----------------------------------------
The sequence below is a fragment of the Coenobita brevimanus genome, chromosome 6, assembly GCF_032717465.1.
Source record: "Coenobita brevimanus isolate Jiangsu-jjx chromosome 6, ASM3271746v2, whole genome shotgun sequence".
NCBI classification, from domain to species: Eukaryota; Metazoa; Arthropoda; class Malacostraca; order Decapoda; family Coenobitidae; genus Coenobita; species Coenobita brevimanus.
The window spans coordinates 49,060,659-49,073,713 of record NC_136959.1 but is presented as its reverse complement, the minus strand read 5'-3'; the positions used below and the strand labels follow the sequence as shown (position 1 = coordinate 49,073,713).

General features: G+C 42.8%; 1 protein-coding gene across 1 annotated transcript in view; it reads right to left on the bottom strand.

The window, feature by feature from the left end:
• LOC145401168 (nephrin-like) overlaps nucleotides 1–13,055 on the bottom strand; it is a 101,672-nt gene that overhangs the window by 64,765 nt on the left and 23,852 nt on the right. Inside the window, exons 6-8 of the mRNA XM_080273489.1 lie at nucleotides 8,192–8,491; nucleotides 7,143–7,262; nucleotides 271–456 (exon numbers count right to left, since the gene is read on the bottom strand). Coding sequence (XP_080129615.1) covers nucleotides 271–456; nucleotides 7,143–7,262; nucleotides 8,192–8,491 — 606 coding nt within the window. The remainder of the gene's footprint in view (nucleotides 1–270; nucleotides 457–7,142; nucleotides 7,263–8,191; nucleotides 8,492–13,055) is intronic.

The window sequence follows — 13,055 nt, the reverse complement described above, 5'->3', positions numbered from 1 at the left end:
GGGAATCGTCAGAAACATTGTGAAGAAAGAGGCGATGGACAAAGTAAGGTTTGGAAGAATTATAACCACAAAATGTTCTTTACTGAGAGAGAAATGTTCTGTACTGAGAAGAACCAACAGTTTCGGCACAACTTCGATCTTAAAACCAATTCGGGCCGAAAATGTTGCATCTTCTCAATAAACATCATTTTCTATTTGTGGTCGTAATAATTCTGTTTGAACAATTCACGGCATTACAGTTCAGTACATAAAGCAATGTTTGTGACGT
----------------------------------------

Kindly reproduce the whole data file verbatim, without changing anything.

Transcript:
The sequence below is a fragment of the Coenobita brevimanus genome, chromosome 6, assembly GCF_032717465.1.
Source record: "Coenobita brevimanus isolate Jiangsu-jjx chromosome 6, ASM3271746v2, whole genome shotgun sequence".
NCBI classification, from domain to species: Eukaryota; Metazoa; Arthropoda; class Malacostraca; order Decapoda; family Coenobitidae; genus Coenobita; species Coenobita brevimanus.
The window spans coordinates 49,060,659-49,073,713 of record NC_136959.1 but is presented as its reverse complement, the minus strand read 5'-3'; the positions used below and the strand labels follow the sequence as shown (position 1 = coordinate 49,073,713).

General features: G+C 42.8%; 1 protein-coding gene across 1 annotated transcript in view; it reads right to left on the bottom strand.

The window, feature by feature from the left end:
• LOC145401168 (nephrin-like) overlaps nucleotides 1–13,055 on the bottom strand; it is a 101,672-nt gene that overhangs the window by 64,765 nt on the left and 23,852 nt on the right. Inside the window, exons 6-8 of the mRNA XM_080273489.1 lie at nucleotides 8,192–8,491; nucleotides 7,143–7,262; nucleotides 271–456 (exon numbers count right to left, since the gene is read on the bottom strand). Coding sequence (XP_080129615.1) covers nucleotides 271–456; nucleotides 7,143–7,262; nucleotides 8,192–8,491 — 606 coding nt within the window. The remainder of the gene's footprint in view (nucleotides 1–270; nucleotides 457–7,142; nucleotides 7,263–8,191; nucleotides 8,492–13,055) is intronic.

The window sequence follows — 13,055 nt, the reverse complement described above, 5'->3', positions numbered from 1 at the left end:
GGGAATCGTCAGAAACATTGTGAAGAAAGAGGCGATGGACAAAGTAAGGTTTGGAAGAATTATAACCACAAAATGTTCTTTACTGAGAGAGAAATGTTCTGTACTGAGAAGAACCAACAGTTTCGGCACAACTTCGATCTTAAAACCAATTCGGGCCGAAAATGTTGCATCTTCTCAATAAACATCATTTTCTATTTGTGGTCGTAATAATTCTGTTTGAACAATTCACGGCATTACAGTTCAGTACATAAAGCAATGTTTGTGACGT